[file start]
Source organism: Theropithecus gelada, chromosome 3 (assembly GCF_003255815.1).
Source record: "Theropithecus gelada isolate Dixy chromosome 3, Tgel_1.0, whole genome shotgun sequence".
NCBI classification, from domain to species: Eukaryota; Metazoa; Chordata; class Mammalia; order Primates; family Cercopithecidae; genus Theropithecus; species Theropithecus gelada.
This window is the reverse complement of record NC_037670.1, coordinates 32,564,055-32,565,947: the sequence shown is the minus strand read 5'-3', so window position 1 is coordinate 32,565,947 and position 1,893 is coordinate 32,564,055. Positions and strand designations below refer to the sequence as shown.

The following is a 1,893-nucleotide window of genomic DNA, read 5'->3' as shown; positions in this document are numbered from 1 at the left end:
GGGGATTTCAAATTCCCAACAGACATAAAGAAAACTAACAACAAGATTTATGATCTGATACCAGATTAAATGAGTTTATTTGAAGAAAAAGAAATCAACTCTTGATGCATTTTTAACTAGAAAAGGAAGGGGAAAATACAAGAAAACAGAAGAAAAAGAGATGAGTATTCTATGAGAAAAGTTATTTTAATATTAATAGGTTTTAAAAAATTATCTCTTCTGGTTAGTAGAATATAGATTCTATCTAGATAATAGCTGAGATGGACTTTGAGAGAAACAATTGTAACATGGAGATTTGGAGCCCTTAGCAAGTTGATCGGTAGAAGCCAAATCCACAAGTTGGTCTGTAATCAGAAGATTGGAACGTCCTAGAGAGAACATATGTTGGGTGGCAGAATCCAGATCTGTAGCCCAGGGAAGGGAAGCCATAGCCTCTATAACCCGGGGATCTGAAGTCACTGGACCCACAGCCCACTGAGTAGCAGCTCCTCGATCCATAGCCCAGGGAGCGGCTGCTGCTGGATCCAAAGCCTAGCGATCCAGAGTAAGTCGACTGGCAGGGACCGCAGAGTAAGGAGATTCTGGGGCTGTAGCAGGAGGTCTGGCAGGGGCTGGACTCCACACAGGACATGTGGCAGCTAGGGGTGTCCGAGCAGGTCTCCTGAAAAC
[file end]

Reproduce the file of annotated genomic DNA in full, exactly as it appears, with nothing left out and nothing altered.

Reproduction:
Source organism: Theropithecus gelada, chromosome 3 (assembly GCF_003255815.1).
Source record: "Theropithecus gelada isolate Dixy chromosome 3, Tgel_1.0, whole genome shotgun sequence".
NCBI classification, from domain to species: Eukaryota; Metazoa; Chordata; class Mammalia; order Primates; family Cercopithecidae; genus Theropithecus; species Theropithecus gelada.
This window is the reverse complement of record NC_037670.1, coordinates 32,564,055-32,565,947: the sequence shown is the minus strand read 5'-3', so window position 1 is coordinate 32,565,947 and position 1,893 is coordinate 32,564,055. Positions and strand designations below refer to the sequence as shown.

The following is a 1,893-nucleotide window of genomic DNA, read 5'->3' as shown; positions in this document are numbered from 1 at the left end:
GGGGATTTCAAATTCCCAACAGACATAAAGAAAACTAACAACAAGATTTATGATCTGATACCAGATTAAATGAGTTTATTTGAAGAAAAAGAAATCAACTCTTGATGCATTTTTAACTAGAAAAGGAAGGGGAAAATACAAGAAAACAGAAGAAAAAGAGATGAGTATTCTATGAGAAAAGTTATTTTAATATTAATAGGTTTTAAAAAATTATCTCTTCTGGTTAGTAGAATATAGATTCTATCTAGATAATAGCTGAGATGGACTTTGAGAGAAACAATTGTAACATGGAGATTTGGAGCCCTTAGCAAGTTGATCGGTAGAAGCCAAATCCACAAGTTGGTCTGTAATCAGAAGATTGGAACGTCCTAGAGAGAACATATGTTGGGTGGCAGAATCCAGATCTGTAGCCCAGGGAAGGGAAGCCATAGCCTCTATAACCCGGGGATCTGAAGTCACTGGACCCACAGCCCACTGAGTAGCAGCTCCTCGATCCATAGCCCAGGGAGCGGCTGCTGCTGGATCCAAAGCCTAGCGATCCAGAGTAAGTCGACTGGCAGGGACCGCAGAGTAAGGAGATTCTGGGGCTGTAGCAGGAGGTCTGGCAGGGGCTGGACTCCACACAGGACATGTGGCAGCTAGGGGTGTCCGAGCAGGTCTCCTGAAAAC